The banks of New Forest streams have changed significantly over the years.
Long before I started photographing the New Forest in the 1970s streamsides were steadily being opened up by livestock as they grazed and trampled these fragile areas into blandness, and it is a problem that continues to the present day.
If managing the open Forest continues to prioritise traditional practices, then maybe it’s not such a bad idea to refer to photographs taken earlier in the 20th Century to gain a better understanding of the changes that have occurred.
Many stream banks were grazed out long before I began taking pictures in the early 1970s, but nevertheless, I have still managed to record many changes over the years, often without the realisation that I was doing so. When I started out, the New Forest was already heavily grazed and I had not expected things to get worse, but generally they have, with very little in the way of critical comment.
The picture below was taken in the Spring of 2016 at the the edge of a heathland that I know very well, this about 100 metres from the pond that I discussed in my previous article, although it is not necessary to have read it to comprehend the changes discussed here. Over grazing has certainly degraded the surrounding heathland, but things get far worse on approaching the tree line.
The broad band of vegetation that ran along this side of the trees was made up largely of grassy clumps of bog myrtle and patches of bramble, which made this an especially good place to photograph adders during spring. The present habitat is extremely degraded and most of the heather has now disappeared. All of the low cover that bordered the stream side has been eaten out and is rapidly becoming a lawn that is not well suited to any species of snake.
This location has extensively changed even since the beginning of the new Millennium.
At one time the surrounding heathland provided a variety of habitat types suitable for all three British species of snake. Within an area of about 500 hundred square metres there was mature heathland that ran into heather of various ages, before arriving at a pond and a stream side both of which had banks covered in undergrowth. This is important because there are but a handful of places in Britain now where you can find all three British snake species in close proximity and most of these locations are in the New Forest.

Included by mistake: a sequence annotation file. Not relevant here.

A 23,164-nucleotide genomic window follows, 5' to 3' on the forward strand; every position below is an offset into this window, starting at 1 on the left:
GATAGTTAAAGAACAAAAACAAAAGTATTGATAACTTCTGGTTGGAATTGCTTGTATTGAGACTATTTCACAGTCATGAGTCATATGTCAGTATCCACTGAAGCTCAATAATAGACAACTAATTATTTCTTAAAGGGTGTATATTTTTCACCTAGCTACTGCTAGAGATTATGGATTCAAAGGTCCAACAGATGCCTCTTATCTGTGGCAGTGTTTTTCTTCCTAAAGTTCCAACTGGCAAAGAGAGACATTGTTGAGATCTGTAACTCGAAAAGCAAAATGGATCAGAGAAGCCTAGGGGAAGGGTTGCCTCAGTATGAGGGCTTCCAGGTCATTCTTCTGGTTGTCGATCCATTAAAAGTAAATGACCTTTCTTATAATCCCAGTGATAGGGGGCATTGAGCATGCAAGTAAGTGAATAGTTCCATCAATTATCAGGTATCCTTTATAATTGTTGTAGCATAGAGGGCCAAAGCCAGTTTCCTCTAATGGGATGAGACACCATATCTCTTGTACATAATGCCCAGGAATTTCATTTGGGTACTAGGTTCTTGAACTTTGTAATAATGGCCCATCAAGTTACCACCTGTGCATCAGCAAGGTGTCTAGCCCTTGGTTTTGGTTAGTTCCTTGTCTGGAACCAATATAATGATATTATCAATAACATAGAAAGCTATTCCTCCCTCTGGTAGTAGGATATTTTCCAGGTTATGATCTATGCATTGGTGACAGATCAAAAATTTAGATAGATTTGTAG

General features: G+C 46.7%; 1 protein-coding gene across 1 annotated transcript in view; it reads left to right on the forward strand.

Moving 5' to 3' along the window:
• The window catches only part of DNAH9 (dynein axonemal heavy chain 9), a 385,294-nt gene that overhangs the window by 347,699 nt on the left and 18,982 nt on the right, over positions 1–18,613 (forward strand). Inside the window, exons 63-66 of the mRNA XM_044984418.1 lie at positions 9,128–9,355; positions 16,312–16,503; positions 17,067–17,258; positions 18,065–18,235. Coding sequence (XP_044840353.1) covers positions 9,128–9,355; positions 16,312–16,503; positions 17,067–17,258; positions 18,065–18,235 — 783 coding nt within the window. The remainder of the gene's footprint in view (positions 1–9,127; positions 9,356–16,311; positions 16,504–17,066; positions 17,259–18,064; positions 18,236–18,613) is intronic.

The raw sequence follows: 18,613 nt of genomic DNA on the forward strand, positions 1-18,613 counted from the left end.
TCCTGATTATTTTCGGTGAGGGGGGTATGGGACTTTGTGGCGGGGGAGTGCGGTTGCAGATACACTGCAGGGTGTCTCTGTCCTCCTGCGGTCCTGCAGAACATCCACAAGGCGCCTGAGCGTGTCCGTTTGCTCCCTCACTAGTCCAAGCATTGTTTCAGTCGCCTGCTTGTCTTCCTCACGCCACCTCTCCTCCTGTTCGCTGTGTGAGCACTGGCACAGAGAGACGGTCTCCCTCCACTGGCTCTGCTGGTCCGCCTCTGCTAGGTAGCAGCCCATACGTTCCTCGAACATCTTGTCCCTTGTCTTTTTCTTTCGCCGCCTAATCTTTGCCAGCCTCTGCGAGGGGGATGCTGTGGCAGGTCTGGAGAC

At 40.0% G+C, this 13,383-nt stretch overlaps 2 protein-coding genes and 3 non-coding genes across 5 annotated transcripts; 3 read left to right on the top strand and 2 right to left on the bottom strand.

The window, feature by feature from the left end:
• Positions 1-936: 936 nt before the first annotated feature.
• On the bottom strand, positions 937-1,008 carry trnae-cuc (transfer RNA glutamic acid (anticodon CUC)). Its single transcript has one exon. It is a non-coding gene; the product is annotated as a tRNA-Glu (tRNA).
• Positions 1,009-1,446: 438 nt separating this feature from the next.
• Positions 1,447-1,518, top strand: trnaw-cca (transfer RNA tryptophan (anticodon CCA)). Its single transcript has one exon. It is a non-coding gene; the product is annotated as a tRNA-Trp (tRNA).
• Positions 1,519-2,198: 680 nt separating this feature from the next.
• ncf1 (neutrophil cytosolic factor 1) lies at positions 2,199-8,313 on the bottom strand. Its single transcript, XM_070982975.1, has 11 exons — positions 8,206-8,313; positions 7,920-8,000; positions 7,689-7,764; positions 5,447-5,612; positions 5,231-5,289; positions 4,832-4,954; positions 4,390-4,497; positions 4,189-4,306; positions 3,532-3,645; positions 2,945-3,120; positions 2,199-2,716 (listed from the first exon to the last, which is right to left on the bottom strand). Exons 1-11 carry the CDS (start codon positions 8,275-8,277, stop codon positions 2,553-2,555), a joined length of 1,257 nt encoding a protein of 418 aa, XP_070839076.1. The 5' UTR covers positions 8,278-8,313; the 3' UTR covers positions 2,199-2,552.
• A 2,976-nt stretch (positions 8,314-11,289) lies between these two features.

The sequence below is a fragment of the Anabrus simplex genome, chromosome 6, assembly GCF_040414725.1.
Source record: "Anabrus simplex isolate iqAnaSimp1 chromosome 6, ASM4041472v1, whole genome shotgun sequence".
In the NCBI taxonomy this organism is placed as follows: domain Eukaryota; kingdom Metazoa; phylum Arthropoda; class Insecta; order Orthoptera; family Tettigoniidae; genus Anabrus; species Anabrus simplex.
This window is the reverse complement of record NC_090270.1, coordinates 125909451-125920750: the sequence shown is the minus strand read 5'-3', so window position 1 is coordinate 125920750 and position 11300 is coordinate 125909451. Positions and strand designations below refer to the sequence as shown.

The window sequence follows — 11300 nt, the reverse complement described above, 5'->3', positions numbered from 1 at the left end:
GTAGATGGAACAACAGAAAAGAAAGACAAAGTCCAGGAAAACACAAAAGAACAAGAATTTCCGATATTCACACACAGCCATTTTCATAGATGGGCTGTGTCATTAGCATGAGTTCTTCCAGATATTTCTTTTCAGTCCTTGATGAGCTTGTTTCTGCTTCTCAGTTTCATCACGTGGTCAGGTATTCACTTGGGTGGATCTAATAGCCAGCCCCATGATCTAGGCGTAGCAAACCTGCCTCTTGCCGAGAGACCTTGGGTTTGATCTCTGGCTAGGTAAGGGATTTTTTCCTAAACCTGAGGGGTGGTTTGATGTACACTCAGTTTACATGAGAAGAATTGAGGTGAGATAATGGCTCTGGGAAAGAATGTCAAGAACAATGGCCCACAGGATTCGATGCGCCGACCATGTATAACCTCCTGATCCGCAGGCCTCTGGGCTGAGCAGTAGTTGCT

On severaI occasions I was fortunate to film the adder dance in undergrowth along the stream at a time when it was less heavily grazed and I was present when an adult male climbed up through a gorse bush to investigate a dartford warbler’s nest. During spring it was commonplace to see a dozen adders over a one hundred metre stretch here. On returning to the streamside during the spring of 2016 I searched for three mornings in ideal weather conditions but didn’t find a single snake.
Trust me, I’ve put in the hours.
You know how it is if you want to place a bet – say, on who will win the next general election… Past experience tells us that is unwise to rely on pundits or exit polls to make a winning decision. The best option is usually to look at the odds a bookie will give you – because if they keep getting it wrong they’re out of business and clearly there is no shortage of bookies. I won’t claim to be an expert on every plant and animal on the Forest, but when it comes to snakes I am a bit of an adder bookie; if you want to know where they are, then I’m the person to ask – I once spent months of the year finding and filming these beautiful reptiles and how many people can honestly say they’ve paid their mortgage by watching snakes. I won’t go as far as to claim there are no snakes left at my favourite filming location, but even a glance reveals no suitable ground cover for snakes in a place where they were once common, which makes the odds on finding one pretty slim.
I am using the adder as an indicator that represents a general decline in the numbers and diversity of many other species; everything from rodents through to invertebrates have become more scarce here during my years of observation and once again I am speaking about animals that were once common. The tendency is to dwell on the disappearance of the more showy – butterflies and moths for example, for which the species in decline list is long; but I will chose one species only, and it is a plant rather than an animal. I have noticed that there are now far fewer sundews than there once were at this location. I filmed them many times during the 1980s and 90s, when they were common in boggy areas. This is a species that does well on wet heathlands when grazing is optimal and the decline suggests that grazing levels have become too extreme.
Only a short walk away there is another site that also provided an ideal adder habitat.
During the 1970s and 80s I regularly filmed adders on this bank, but none can be found here now. The bank, once protected by inclosure, has more recently returned to open Forest and in consequence is heavily grazed. I accept that Forest plantations are not inclosed indefinitely, but those that are fenced will grow deep heather along their borders because of the reduction of grazing pressure. This location is about half a mile from the degraded streamside I have already mentioned, and it is difficult to understand how so much habitat appropriate for snakes, along with many other plants and animals, has been allowed to degrade over such an expansive area. The situation is depressing and it would perhaps be kindest to suggest that this is no more than a case of careless management, because it is difficult to believe that the real priority has been to open up yet more Forest for grazing to the detriment of almost everything else.